The handout also gave us a project timeline.
I've added the cross section of Peace Street which shows the 5-foot bike lanes on each side of the street. The cross section is pretty much the same between the two alternatives. Click for a larger view.
After the latest discussions with the city's Comprehensive Planning Committee, the Link Peace Street group has continued to raise awareness for the area's potential for redevelopment around a future walkable city grid in and around Peace Street. The future Devereux Meadow Park and West Street extension have turned into key components towards an urban place around Peace. However, after in-depth study by Raleigh city staff and feedback from the development community, the at-grade intersection vision did not merit enough quality for the future Capital Boulevard corridor.
In addition to the studies around the at-grade intersection, the future Devereux Meadow Park has risen in importance for Peace Street. The latest draft of the Capital Boulevard Corridor Study now includes the park as an important asset for redevelopment in this area:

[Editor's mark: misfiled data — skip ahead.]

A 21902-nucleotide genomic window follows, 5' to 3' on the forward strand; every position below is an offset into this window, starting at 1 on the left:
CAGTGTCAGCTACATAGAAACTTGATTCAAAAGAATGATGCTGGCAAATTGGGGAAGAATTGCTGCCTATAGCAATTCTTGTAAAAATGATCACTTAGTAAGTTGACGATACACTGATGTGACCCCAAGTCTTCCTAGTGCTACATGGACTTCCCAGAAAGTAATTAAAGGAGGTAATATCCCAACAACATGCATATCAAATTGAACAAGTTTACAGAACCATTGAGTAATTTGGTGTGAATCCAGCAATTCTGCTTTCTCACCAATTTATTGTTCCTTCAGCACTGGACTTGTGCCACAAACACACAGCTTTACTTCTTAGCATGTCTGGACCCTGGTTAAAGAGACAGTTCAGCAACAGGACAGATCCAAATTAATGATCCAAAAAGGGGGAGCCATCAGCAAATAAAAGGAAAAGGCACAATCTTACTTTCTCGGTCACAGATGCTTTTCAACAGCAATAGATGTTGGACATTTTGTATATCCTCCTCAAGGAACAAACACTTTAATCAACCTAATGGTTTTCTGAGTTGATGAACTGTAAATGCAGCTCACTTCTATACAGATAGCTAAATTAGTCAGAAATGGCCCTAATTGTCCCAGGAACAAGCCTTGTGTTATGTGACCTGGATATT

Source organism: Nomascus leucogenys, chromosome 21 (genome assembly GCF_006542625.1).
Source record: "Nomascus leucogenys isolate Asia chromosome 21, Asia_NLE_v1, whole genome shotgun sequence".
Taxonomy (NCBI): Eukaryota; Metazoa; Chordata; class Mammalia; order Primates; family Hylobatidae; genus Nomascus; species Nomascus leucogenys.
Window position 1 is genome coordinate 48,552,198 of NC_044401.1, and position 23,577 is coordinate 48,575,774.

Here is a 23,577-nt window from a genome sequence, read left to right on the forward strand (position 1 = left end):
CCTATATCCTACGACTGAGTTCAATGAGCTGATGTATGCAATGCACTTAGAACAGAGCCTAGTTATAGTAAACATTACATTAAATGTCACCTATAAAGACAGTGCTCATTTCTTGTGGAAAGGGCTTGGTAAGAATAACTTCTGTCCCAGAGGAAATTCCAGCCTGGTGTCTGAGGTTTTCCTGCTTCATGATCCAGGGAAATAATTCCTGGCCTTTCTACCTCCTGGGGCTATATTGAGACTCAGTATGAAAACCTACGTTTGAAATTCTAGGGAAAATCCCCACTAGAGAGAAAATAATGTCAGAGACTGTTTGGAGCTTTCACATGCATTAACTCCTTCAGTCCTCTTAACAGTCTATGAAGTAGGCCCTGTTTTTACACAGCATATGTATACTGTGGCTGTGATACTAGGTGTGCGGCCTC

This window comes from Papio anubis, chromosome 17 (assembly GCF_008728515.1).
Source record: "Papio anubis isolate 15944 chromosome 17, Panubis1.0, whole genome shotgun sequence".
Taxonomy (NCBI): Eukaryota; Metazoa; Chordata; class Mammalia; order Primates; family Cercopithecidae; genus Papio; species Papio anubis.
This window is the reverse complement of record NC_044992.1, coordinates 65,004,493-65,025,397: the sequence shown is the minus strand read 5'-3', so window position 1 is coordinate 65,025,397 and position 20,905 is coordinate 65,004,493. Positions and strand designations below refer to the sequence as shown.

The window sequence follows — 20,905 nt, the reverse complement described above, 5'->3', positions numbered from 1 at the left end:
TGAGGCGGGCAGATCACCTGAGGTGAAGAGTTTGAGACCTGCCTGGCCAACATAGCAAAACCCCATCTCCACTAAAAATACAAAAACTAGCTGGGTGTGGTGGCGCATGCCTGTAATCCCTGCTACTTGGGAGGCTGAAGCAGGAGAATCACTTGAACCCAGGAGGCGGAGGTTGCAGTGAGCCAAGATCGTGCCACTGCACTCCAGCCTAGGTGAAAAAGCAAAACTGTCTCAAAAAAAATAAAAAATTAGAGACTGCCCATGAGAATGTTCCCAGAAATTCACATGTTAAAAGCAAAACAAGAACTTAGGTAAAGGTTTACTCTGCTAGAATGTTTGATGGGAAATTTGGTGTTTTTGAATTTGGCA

"Properties along West Street that front on the park will gain a major new amenity, strengthening the economic case for redevelopment."
The conversations by members of the Raleigh City Council continue to revolve around improving the pedestrian environment on Peace Street. While the vehicle traffic pattern of the coming decades will include a new bridge for Capital Boulevard, Link Peace Street will hold planners accountable to deliver a bridge design that balances the environment for all users. The Capital Boulevard Corridor Study now states:
"To provide for a pleasant pedestrian experience befitting a downtown location and set the stage for new residential and mixed-use development in the area, the Capital Boulevard bridge needs to be as attractive as possible, and should not look like a typical highway bridge. Fourteen foot sidewalks, vertical abutments, the use of retaining walls rather than slopes, and architectural cladding are among the recommendations to improve the aesthetics of the bridge and minimize its footprint."
As the plans of the Capital Boulevard Corridor Study are adopted by the city council, Link Peace Street has made them aware that this area is very important to Downtown Raleigh. Publicly funded infrastructure can spur redevelopment in a way that later on will benefit the city as a whole. We hope to see continued attention to Peace Street in the coming years as the Capital Boulevard Vision is realized.
Email your city councilor and let them know what you think!
Don't know your councilor? Enter your address into the city's map site for that information.